Dallas Cowboys

NFC East Report, Week 6: Jerry Jones implodes his own locker room

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NFC East Report, Week 6: Jerry Jones implodes his own locker room

Each week, we'll take a look at how the Eagles' division rivals fared the previous weekend (spoiler alert: everyone who played got a win, which is sorta okay, since Dallas didn’t play) and what they have upcoming. This week Washington got revenge on the younger Shanny, Jerry Jones went full TO on his own locker room, and the Giants found a new way to let their fans down.

Here’s what happened in Week 6 in the NFC East:

Washington (3-2):

What Happened: Let’s call this one the “Jim Tomsula Revenge Game,” which up until this point, had just been what Washington’s defensive line coach had called it when he sent bits of his old mustache to members of the York family.

Despite getting to face Brian Hoyer (who was benched in the 2nd quarter) and holding the moral high-ground against San Fran’s winless head coach Kyle Shanahan (who was complicit in the physical destruction of Robert Griffin III), Washington barely squeaked a victory out at home over the hapless Niners, 26-24.

 Thanks to some pretty inconsistent play by future Niner Kirk Cousins (as well as one of those awful fumble returns for a touchdown where no one really knows what’s happening and you’re pretty sure the runner was down anyway), Washington blew an early 17-0 lead. They fought back, but then nearly blew a 10-point lead with three minutes to play, getting bailed out by an interception by some guy named Kendall Fuller. At the end of the day, Washington got the victory, despite being arguably outdone by rookie quarterback C.J. Beathard (who’s name would be infinitely cooler if it were DJ Beathard, or even C.J. Beard-hard).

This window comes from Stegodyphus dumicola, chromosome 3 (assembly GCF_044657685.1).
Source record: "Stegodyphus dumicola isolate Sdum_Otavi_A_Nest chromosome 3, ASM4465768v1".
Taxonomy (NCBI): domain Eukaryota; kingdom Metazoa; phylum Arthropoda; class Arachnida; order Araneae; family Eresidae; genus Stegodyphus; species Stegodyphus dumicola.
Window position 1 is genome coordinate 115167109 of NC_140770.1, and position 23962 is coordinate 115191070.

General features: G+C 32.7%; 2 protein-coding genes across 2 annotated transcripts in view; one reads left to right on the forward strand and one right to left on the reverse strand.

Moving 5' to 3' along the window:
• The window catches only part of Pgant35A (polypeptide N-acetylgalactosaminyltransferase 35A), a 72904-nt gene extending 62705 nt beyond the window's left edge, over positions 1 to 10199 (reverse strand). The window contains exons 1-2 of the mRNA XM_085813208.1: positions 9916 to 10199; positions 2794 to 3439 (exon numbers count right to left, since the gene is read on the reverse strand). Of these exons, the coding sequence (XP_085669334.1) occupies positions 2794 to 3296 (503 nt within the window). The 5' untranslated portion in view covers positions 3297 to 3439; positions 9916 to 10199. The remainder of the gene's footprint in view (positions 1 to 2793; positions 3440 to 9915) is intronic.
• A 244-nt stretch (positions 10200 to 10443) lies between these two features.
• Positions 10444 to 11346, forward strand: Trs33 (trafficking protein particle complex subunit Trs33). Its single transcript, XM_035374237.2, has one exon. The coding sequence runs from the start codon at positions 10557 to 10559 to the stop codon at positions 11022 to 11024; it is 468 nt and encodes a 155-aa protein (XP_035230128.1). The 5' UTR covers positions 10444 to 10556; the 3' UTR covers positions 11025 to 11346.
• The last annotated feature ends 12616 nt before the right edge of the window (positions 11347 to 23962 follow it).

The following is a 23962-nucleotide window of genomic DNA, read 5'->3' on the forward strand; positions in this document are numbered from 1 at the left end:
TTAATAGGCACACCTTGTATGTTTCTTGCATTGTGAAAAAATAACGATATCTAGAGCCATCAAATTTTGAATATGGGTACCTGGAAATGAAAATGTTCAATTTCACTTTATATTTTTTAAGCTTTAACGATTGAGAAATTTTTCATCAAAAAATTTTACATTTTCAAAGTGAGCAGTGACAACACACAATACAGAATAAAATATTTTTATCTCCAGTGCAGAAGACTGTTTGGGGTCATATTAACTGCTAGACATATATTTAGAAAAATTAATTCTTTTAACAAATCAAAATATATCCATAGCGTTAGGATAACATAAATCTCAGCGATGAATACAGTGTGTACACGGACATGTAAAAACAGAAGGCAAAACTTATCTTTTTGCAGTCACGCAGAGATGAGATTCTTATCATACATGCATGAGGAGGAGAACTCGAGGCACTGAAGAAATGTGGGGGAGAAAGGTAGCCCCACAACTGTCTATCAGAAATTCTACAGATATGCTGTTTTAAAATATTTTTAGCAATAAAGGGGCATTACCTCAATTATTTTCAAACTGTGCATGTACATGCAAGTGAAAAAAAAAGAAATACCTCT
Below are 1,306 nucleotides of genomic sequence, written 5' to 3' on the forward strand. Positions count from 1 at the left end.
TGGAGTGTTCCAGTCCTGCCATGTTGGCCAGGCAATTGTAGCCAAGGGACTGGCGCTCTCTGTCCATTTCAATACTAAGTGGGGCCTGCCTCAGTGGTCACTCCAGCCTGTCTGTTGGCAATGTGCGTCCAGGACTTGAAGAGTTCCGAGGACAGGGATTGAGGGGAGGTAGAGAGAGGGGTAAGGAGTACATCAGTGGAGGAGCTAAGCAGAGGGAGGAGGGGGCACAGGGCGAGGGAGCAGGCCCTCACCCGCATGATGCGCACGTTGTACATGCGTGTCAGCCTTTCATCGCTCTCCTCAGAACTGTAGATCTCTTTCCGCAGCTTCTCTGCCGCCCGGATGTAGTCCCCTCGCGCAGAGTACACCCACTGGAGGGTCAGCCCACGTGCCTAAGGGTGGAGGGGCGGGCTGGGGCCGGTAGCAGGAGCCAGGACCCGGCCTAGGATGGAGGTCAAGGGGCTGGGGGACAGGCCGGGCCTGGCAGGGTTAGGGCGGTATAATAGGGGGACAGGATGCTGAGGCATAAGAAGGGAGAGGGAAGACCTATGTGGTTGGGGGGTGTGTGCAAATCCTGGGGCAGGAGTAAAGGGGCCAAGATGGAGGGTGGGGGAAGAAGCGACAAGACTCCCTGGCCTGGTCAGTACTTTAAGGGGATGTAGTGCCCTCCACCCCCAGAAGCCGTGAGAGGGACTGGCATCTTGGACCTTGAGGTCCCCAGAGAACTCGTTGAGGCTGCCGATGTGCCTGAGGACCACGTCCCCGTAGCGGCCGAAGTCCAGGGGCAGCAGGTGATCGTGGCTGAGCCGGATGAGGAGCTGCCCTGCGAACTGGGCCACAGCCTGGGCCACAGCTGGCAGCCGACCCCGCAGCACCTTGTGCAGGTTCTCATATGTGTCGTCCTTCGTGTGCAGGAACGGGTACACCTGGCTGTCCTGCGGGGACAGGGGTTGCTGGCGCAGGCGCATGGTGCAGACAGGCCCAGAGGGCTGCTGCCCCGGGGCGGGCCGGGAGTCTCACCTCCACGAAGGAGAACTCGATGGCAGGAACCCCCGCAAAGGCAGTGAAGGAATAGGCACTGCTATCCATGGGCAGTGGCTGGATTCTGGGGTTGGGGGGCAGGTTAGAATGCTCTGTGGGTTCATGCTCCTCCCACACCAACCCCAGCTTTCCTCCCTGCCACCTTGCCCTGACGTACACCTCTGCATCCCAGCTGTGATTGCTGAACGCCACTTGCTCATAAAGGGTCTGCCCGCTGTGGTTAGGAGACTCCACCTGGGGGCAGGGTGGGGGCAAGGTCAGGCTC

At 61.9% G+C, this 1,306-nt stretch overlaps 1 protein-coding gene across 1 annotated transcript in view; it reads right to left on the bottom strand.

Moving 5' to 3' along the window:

Positive Spin: These aren’t Chip Kelly’s Niners; San Fran has lost their last five games by three points or less, and there’s something to be said about finding a way to win against an opponent that refuses to back down. It’s like Apollo Creed celebrating his split decision over Rocky in the first one.

A win is a win is a win is a win, and fans in the D.C. area still reeling after Max Scherzer and some freakish luck knocked off the local baseball team (AGAIN) can take pleasure in seeing their football team at least knew how to finish a game. If we believe in the edict that every win in the National Football League is tough, then good for Jay Gruden’s squad for getting the victory… even if it was against a winless bottomfeeder with no quarterback that had to fly across the country.